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The Apostle

movie reviewmovie reviewmovie reviewvideo review out of 4 Movie Review: The Apostle

Starring: Robert Duvall, Farah Fawcett
Director: Robert Duvall
Rated: PG-13
RunTime: 134 Minutes
Release Date: January 1998
Genres: Drama, Religion

*Also starring: Miranda Richardson, Todd Allen, John Beasley, June Carter Cash, Walt Goggins, Billy Joe Shaver, Billy Bob Thornton, Wilford Brimley

Review by Harvey Karten
No Rating Supplied

According to Robert Duvall, who turns in a tour de force performance as a dancing, shouting, hell-raising Pentecostal- type preacher, Hollywood is generally afraid of making movies with religious issues. When such a picture does get a released, the fundamentalist preacher fellas are either patronized or ridiculed. During the press conference following a screening at the New York Film Festival, he might have mentioned, as an example, Fredric March's depiction of the William Jennings Bryan character in "Inherit the Wind," based on the 1925 Scopes trial, in which the prosecuting attorney is reduced to babbling by the more rational Paul Muni, succumbing to a heart attack after the trial. In "The Apostle," by contrast, which is Robert Duvall's third directorial effort, the director plays the role of preacher with such flair, such authenticity, such downright dramatic impact, that we in the audience are tempted to rise out of our seats and join the congregation, whatever our religious convictions.

Though religion appears to be its center, this story of an individual who is a good person, however eccentric--who goes bad for a spell and later restores his dignity and generosity--is more about a man than about a creed. Seldom does a movie penetrate the soul of an individual in such depth, but Duvall does exactly that, spending a solid two and one-half hours in virtually every scene to gave his viewers a firm examination of his every dimension. He seems a bit different in each vignette, experiencing a lifetime of a episodes in a short period as he goes through his paces tending to a backwater parish in the Louisiana bayous (actually filmed in that state's Lafayette) which goes by the name Bayou Boutte. Eulis "Sonny" Dewey's whimsically erratic but essentially conscientious and generous nature comes through in the very opening scene in Texas where, driving with his mother (played by singing legend June Carter Cash) he comes upon a serious auto accident. Hopping down a hill, he runs into a mortally injured young man and, without regard to the victim's creed or wishes, asks him to accept Jesus, whom he will "soon meet." Back at the ranch, however, things are not going so well with his wife Jessie (Farrah Fawcett), who tires of his absences and has taken up with a young minister, Horace (Todd Allen). Begging her not to ask for a divorce, he gets drunk and, at a Little League game, clubs the boy friend fatally in the head with a baseball bat. Discarding his identity, he flees Texas for the Louisiana bayou where he becomes friendly with Rev. Blackwell (John Beasley), who left his congregation because of health problems, and talks him into helping re-create his church. Working as a mechanic in a garage owned by a radio announcer, he uses the free time he is granted to advertise his new church, and slowly builds up a sizable congregation of mostly black parishioners, who glory in the man's dancing, shouting, and all-around enthusiasm.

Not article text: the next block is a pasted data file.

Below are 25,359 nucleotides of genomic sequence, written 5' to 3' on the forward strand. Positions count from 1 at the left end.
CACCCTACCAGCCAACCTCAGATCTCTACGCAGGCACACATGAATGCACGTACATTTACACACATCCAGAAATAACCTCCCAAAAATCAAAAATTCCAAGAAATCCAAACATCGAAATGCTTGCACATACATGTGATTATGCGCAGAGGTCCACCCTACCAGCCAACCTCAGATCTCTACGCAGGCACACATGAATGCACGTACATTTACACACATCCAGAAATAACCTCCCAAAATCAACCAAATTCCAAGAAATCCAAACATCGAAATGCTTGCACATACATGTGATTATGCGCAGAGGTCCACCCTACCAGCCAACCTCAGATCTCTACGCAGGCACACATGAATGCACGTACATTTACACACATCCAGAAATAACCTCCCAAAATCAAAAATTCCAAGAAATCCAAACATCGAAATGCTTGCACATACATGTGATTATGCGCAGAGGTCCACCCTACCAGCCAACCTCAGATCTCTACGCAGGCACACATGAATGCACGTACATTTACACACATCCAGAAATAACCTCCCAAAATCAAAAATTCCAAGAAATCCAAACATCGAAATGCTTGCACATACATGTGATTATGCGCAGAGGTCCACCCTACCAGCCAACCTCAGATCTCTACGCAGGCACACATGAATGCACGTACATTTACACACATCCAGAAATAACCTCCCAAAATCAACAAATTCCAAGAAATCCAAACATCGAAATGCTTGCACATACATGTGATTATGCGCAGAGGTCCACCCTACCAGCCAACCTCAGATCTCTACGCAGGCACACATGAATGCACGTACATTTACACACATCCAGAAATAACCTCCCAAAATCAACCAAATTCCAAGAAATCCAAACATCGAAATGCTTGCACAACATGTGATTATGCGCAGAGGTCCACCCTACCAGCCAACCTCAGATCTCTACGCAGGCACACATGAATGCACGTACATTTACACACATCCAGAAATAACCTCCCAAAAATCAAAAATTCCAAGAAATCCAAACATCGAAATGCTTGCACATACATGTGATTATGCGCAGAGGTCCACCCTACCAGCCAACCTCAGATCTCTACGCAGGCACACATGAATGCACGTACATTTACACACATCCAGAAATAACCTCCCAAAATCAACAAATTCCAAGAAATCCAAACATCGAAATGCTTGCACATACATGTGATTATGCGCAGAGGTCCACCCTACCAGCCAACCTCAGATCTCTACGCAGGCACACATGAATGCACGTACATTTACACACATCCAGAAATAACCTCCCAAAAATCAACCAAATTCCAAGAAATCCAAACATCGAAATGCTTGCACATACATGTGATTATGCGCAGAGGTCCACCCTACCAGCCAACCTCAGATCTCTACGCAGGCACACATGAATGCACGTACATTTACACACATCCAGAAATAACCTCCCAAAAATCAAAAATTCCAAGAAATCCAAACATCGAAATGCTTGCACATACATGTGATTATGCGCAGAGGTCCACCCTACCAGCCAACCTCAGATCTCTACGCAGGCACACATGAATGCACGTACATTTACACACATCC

You're in for a surprise if you think that a man in his position leads a sedentary, relaxed life in a remote region, inhabited by good-natured but essentially poorly-educated people who take to gospel song and fire-and-brimstone preaching like a terrier to a buried bone. One day he raises a voluntary crew of children to clean, paint, and assemble a large sign for the old abandoned shack. At another time, he must fend off an attack by a racist provocateur (Billy Bob Thornton) who, furious at the idea of an integrated house of worship, is about to demolish the building with a bulldozer. He wins the hostile man over in a remarkable way. At another time he romances a southern belle, Toosie (Miranda Richardson), who is separated from her husband and fascinated by his company and distinct aura.

Duvall excels not only in the movie's principal role but as its director, building each scene skillfully on its preceding one while welding a group of ordinary Louisiana citizens with a cast of remarkable actors. Miranda Richardson has particular merit, knowing just how to play a fascinating "date," mixing a come-hither twinkle with a maybe-next-time prospect.

The picture is photographed in a straightforward way by cameraman Barry Markowitz, featuring a soundtrack of glorious gospel song, and allegedly has been pared down with the use of a computer in Mr. Duvall's Virginia farmhouse. The picture is too long and could stand a shave, particularly of Duvall's final sermon before his inevitable arrest for his crime of passion. Thirteen years in the making, this five million dollar production is an obvious showcase for Duvall, who will doubtless garner an Oscar nomination after the picture is released--for that purpose--in L.A. this December, to open nationally on January 30, 1988.

Copyright 1998 Harvey Karten

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